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Jest CLI Options

The jest command line runner has a number of useful options. You can run jest --help to view all available options. Many of the options shown below can also be used together to run tests exactly the way you want. Every one of Jest's Configuration options can also be specified through the CLI.

Here is a brief overview:

Running from the command line#

Run all tests (default):

jest

Run only the tests that were specified with a pattern or filename:

jest my-test #or
jest path/to/my-test.js

Run tests related to changed files based on hg/git (uncommitted files):

jest -o

Run tests related to path/to/fileA.js and path/to/fileB.js:

jest --findRelatedTests path/to/fileA.js path/to/fileB.js

Run tests that match this spec name (match against the name in describe or test, basically).

jest -t name-of-spec

Run watch mode:

jest --watch #runs jest -o by default
jest --watchAll #runs all tests

Watch mode also enables to specify the name or path to a file to focus on a specific set of tests.

Using with yarn#

If you run Jest via yarn test, you can pass the command line arguments directly as Jest arguments.

Instead of:

jest -u -t="ColorPicker"

you can use:

yarn test -u -t="ColorPicker"

Using with npm scripts#

If you run Jest via npm test, you can still use the command line arguments by inserting a -- between npm test and the Jest arguments.

Instead of:

jest -u -t="ColorPicker"

you can use:

npm test -- -u -t="ColorPicker"

Camelcase & dashed args support#

Jest supports both camelcase and dashed arg formats. The following examples will have an equal result:

jest --collect-coverage
jest --collectCoverage

Arguments can also be mixed:

jest --update-snapshot --detectOpenHandles

Options#

Note: CLI options take precedence over values from the Configuration.


Reference#

jest <regexForTestFiles>#

When you run jest with an argument, that argument is treated as a regular expression to match against files in your project. It is possible to run test suites by providing a pattern. Only the files that the pattern matches will be picked up and executed. Depending on your terminal, you may need to quote this argument: jest "my.*(complex)?pattern". On Windows, you will need to use / as a path separator or escape \ as \\.

--bail#

Alias: -b. Exit the test suite immediately upon n number of failing test suite. Defaults to 1.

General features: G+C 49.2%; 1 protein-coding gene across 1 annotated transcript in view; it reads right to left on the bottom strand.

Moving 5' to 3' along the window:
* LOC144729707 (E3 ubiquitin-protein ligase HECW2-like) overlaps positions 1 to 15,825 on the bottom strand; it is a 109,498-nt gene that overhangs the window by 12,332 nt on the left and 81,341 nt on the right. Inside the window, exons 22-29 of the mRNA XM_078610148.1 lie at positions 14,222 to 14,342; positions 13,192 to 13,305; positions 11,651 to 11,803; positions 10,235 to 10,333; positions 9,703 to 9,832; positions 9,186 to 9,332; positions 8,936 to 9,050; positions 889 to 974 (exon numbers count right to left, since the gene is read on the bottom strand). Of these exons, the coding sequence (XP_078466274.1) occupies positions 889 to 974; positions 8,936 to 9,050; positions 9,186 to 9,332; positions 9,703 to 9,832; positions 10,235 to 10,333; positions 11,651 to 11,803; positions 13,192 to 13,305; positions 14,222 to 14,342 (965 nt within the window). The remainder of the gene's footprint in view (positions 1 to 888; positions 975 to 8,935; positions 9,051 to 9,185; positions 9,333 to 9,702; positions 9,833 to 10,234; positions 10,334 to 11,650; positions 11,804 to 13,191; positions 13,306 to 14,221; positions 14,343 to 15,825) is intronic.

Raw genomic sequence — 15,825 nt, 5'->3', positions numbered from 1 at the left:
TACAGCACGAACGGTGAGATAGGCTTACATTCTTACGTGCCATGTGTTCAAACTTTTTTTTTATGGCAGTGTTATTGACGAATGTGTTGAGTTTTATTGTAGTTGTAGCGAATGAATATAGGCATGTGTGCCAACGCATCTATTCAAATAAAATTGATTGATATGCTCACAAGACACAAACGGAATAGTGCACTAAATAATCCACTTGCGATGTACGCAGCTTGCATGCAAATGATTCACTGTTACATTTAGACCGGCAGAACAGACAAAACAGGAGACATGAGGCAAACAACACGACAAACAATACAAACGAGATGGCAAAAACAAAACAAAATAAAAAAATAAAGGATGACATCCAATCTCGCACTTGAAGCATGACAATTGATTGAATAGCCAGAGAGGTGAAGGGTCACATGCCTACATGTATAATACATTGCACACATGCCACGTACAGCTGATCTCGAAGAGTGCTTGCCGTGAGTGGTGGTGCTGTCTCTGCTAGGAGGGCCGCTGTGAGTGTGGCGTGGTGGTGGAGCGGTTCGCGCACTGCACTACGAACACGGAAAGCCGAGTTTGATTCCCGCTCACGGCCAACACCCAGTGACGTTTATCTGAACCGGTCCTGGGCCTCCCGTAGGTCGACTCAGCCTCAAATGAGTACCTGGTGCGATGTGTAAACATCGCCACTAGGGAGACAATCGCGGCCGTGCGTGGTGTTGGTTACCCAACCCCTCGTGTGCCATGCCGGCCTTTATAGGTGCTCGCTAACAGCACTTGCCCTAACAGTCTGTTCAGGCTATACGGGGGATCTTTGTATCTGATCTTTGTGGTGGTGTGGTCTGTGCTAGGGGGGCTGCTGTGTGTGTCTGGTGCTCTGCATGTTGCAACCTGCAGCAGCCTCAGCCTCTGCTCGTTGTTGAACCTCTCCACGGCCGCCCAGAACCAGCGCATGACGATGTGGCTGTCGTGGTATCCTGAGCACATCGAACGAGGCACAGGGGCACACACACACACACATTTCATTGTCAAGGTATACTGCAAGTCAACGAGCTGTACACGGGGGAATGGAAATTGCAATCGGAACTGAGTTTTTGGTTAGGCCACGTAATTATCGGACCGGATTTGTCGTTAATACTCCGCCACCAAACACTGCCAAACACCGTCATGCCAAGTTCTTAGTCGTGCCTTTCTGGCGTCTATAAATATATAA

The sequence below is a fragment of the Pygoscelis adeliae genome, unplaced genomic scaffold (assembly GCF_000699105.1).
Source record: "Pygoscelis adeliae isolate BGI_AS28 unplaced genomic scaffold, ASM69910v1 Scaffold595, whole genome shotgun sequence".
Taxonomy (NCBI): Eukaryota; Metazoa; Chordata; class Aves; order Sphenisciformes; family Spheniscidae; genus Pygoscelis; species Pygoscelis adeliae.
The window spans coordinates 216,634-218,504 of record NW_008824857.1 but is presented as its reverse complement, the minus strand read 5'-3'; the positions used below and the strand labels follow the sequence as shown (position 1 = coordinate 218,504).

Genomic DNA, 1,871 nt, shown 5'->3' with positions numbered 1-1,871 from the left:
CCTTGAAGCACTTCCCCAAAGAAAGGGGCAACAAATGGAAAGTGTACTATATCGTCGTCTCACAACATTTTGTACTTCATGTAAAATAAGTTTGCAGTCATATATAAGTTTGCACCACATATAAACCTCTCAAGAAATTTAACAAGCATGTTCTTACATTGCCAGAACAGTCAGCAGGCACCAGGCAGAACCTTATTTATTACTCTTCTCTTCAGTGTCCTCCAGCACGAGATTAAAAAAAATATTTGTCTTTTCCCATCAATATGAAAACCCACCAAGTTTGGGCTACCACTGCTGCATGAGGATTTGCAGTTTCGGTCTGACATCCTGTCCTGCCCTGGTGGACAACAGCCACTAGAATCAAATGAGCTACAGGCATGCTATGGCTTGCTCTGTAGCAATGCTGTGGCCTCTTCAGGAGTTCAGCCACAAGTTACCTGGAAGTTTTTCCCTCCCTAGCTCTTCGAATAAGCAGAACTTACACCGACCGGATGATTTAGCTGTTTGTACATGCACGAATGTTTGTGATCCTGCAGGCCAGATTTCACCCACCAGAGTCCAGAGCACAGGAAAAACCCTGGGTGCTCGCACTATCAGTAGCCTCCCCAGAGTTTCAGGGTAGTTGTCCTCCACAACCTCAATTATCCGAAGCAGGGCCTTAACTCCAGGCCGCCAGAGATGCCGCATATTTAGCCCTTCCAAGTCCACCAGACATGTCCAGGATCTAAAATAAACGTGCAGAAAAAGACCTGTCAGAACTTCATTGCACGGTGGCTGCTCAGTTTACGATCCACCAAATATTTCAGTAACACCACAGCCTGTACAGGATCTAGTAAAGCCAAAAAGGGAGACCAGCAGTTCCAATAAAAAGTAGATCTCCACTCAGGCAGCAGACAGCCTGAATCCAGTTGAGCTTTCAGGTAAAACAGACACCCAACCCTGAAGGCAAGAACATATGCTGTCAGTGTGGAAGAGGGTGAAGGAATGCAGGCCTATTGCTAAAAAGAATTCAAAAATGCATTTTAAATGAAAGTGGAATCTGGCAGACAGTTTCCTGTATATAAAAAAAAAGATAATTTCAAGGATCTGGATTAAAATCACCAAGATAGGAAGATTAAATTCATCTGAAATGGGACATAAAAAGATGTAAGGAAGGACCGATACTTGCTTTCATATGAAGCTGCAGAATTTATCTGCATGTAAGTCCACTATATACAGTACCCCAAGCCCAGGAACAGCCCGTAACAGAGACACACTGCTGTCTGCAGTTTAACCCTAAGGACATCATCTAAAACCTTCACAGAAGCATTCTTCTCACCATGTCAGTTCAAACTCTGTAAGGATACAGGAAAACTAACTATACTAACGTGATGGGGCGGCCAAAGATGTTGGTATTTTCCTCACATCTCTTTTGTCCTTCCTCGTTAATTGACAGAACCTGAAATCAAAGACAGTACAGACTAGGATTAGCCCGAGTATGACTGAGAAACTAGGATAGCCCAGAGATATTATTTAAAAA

--cache#

Whether to use the cache. Defaults to true. Disable the cache using --no-cache. Note: the cache should only be disabled if you are experiencing caching related problems. On average, disabling the cache makes Jest at least two times slower.

If you want to inspect the cache, use --showConfig and look at the cacheDirectory value. If you need to clear the cache, use --clearCache.

--changedFilesWithAncestor#

Runs tests related to the current changes and the changes made in the last commit. Behaves similarly to --onlyChanged.

--changedSince#

Runs tests related to the changes since the provided branch or commit hash. If the current branch has diverged from the given branch, then only changes made locally will be tested. Behaves similarly to --onlyChanged.

--ci#

When this option is provided, Jest will assume it is running in a CI environment. This changes the behavior when a new snapshot is encountered. Instead of the regular behavior of storing a new snapshot automatically, it will fail the test and require Jest to be run with --updateSnapshot.

--clearCache#

Deletes the Jest cache directory and then exits without running tests. Will delete cacheDirectory if the option is passed, or Jest's default cache directory. The default cache directory can be found by calling jest --showConfig. Note: clearing the cache will reduce performance.

--collectCoverageFrom=<glob>#

A glob pattern relative to rootDir matching the files that coverage info needs to be collected from.

--colors#

Forces test results output highlighting even if stdout is not a TTY.

--config=<path>#

Alias: -c. The path to a Jest config file specifying how to find and execute tests. If no rootDir is set in the config, the directory containing the config file is assumed to be the rootDir for the project. This can also be a JSON-encoded value which Jest will use as configuration.

--coverage[=<boolean>]#

Alias: --collectCoverage. Indicates that test coverage information should be collected and reported in the output. Optionally pass <boolean> to override option set in configuration.

--coverageProvider=<provider>#

Indicates which provider should be used to instrument code for coverage. Allowed values are babel (default) or v8.